What was interesting to me is how Highsmith handled Guy’s eventual descent into his own madness and commits murder. It is as if the motive is for Guy to shut Bruno up. Not necessarily to avoid being framed for a murder he didn’t commit, or that he wished to indulge in an animal behavior, but to kill so that Bruno would stop bothering him. Guy is portrayed as a depressed individual. He can’t take joy in his success. He is divorcing Miriam because she cheated on him, often. There is the element that Guy feels ill-used and played for a fool. He can’t be happy with his new girlfriend. He cannot confide in her, certainly not the murder but also very few other things.  It doesn’t take too much to disrupt Guy’s life, because he is already on the edge. He couldn’t be happy with his life before the murder, and he lets guilt take over after the murder. That is the one thing Guy can do extremely well – play martyr.

But I thought the best part of the novel was in how it slowly developed that others began to notice Guy’s odd behavior. It was a neat trick to portray it subtly, where others begin to see that something is not quite right with Guy. This is true especially in how Guy’s fiance notices that Guy goes from depression to something wilder.

In similar fashion, Highsmith’s short stories, in the collection The Selected Stories of Patricia Highsmith, show that she has little sympathy for humankind. Although there is a collection of character sketches that paint women in a terrible light (Little Tales of Misogyny),  in truth, no one came off looking too sympathetic. That’s not true; the collection opens up with a number of stories about animals that commit murder. Highsmith portrays these murderers as eminently justified. Everyone else is selfish, ugly, and dark. We see murder committed in cold blood, as an afterthought, for the joy of it, and from negligence and indifference. It’s impressive that, to my eyes, the stories are distinctive enough such that they don’t seem repetitive.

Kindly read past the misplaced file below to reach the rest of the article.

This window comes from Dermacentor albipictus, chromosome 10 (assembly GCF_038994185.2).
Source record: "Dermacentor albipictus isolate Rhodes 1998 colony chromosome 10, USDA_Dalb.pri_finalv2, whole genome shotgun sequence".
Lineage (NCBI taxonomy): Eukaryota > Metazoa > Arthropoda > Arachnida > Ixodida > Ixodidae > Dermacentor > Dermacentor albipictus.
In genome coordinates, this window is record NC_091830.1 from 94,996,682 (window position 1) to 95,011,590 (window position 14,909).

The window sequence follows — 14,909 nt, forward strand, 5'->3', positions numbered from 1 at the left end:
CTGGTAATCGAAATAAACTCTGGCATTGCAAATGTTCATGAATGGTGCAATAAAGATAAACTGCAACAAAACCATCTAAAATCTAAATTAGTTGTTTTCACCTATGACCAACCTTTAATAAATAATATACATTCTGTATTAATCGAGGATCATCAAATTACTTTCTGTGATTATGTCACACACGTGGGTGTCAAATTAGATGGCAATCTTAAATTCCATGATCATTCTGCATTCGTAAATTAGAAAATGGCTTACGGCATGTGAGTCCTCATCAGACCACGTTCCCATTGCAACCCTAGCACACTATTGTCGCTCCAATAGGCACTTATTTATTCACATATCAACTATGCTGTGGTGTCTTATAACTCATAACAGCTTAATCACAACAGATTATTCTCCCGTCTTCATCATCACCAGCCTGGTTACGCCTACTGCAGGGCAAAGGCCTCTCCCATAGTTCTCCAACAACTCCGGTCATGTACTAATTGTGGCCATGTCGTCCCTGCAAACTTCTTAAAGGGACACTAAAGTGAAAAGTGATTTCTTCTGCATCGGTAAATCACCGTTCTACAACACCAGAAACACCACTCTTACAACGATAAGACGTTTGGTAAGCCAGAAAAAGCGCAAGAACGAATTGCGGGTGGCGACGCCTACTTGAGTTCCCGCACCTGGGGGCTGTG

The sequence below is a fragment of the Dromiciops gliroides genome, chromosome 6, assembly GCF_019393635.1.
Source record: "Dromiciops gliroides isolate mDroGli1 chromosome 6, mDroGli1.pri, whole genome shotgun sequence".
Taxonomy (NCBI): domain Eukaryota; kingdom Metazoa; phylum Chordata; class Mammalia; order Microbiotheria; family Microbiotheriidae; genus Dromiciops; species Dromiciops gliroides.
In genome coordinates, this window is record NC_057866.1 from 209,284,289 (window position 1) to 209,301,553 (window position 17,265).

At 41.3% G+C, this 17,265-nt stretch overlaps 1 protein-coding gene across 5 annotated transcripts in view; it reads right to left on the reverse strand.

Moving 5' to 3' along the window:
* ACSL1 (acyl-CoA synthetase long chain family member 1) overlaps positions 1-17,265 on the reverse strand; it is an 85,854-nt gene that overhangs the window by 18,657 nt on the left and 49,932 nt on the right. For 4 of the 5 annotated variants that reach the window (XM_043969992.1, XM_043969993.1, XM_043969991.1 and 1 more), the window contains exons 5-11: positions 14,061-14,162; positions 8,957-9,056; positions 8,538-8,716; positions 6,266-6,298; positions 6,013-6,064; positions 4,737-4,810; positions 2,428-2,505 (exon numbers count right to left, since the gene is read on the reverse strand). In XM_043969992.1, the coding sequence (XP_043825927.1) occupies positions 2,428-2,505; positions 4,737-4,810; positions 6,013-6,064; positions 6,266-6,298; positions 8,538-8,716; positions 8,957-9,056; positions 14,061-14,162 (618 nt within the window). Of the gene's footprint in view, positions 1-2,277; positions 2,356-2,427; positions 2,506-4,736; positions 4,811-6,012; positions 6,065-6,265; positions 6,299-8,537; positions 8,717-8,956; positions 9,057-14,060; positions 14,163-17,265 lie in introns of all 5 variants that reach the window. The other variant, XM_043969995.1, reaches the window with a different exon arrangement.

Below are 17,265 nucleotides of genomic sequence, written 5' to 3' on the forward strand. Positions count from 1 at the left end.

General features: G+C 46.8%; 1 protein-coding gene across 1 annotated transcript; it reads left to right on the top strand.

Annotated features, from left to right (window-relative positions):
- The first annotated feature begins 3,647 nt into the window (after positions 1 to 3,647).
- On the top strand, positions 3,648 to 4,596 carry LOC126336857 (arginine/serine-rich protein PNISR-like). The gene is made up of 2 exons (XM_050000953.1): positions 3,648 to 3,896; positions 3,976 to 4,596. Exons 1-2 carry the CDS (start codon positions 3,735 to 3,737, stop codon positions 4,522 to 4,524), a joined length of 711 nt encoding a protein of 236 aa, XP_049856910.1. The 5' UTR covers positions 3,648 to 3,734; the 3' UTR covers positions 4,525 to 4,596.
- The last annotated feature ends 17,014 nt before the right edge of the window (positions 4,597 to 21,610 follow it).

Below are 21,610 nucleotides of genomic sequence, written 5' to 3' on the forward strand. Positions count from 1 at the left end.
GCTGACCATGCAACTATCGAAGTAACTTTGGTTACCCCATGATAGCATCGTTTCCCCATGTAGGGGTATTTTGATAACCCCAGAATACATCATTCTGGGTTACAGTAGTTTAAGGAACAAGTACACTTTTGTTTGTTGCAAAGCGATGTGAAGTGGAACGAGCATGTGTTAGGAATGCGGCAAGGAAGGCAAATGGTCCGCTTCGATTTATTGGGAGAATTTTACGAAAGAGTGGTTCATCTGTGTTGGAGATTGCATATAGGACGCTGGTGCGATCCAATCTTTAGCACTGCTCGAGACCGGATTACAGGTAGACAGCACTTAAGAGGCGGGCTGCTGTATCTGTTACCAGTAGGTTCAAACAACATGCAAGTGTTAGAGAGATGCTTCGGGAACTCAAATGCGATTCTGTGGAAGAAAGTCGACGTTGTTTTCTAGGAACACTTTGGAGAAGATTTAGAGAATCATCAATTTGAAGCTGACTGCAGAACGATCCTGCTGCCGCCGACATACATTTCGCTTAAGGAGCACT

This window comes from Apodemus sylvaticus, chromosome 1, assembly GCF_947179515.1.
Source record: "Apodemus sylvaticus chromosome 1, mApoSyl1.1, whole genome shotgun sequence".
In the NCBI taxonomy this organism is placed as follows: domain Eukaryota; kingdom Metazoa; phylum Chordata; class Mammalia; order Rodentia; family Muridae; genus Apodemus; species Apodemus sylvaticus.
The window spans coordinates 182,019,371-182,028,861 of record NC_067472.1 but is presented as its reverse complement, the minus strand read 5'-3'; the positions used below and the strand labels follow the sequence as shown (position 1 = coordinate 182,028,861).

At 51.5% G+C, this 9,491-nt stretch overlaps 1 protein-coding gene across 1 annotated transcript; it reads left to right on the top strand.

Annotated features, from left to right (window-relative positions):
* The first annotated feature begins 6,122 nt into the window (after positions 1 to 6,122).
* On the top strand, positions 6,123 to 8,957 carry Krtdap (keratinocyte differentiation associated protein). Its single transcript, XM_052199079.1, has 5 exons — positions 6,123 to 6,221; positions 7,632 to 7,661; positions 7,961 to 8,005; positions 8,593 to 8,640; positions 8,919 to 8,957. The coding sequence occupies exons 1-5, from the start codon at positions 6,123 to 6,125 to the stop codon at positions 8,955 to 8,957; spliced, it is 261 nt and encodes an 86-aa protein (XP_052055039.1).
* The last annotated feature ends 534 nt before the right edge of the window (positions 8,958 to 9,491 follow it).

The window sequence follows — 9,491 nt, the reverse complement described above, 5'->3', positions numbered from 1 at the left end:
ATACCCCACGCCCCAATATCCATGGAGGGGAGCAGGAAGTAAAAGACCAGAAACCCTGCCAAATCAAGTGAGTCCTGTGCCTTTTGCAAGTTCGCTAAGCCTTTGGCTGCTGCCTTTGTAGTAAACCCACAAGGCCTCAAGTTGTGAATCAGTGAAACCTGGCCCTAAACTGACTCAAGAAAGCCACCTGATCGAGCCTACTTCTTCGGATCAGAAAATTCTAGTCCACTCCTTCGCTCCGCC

My favorite story is “The Romantic”. It is about a secretary who gets stood up on a date. Eventually, she starts going on made-up dates, where she sits and enjoys her time at a bar. She imagines the men she is waiting for. Knowing that these men will never show up, she feels liberated and happy.  She comes to realize that she very much prefers these pretend dates. So much so that when she is asked to go out on a date, she stands her date up. Her imagination gives her more satisfaction then men (and perhaps even other companions.) While it isn’t quite the slamming of the door in Ibsen’s “The Doll House”, I think it is a strong statement to make: Fuck them; I don’t need them.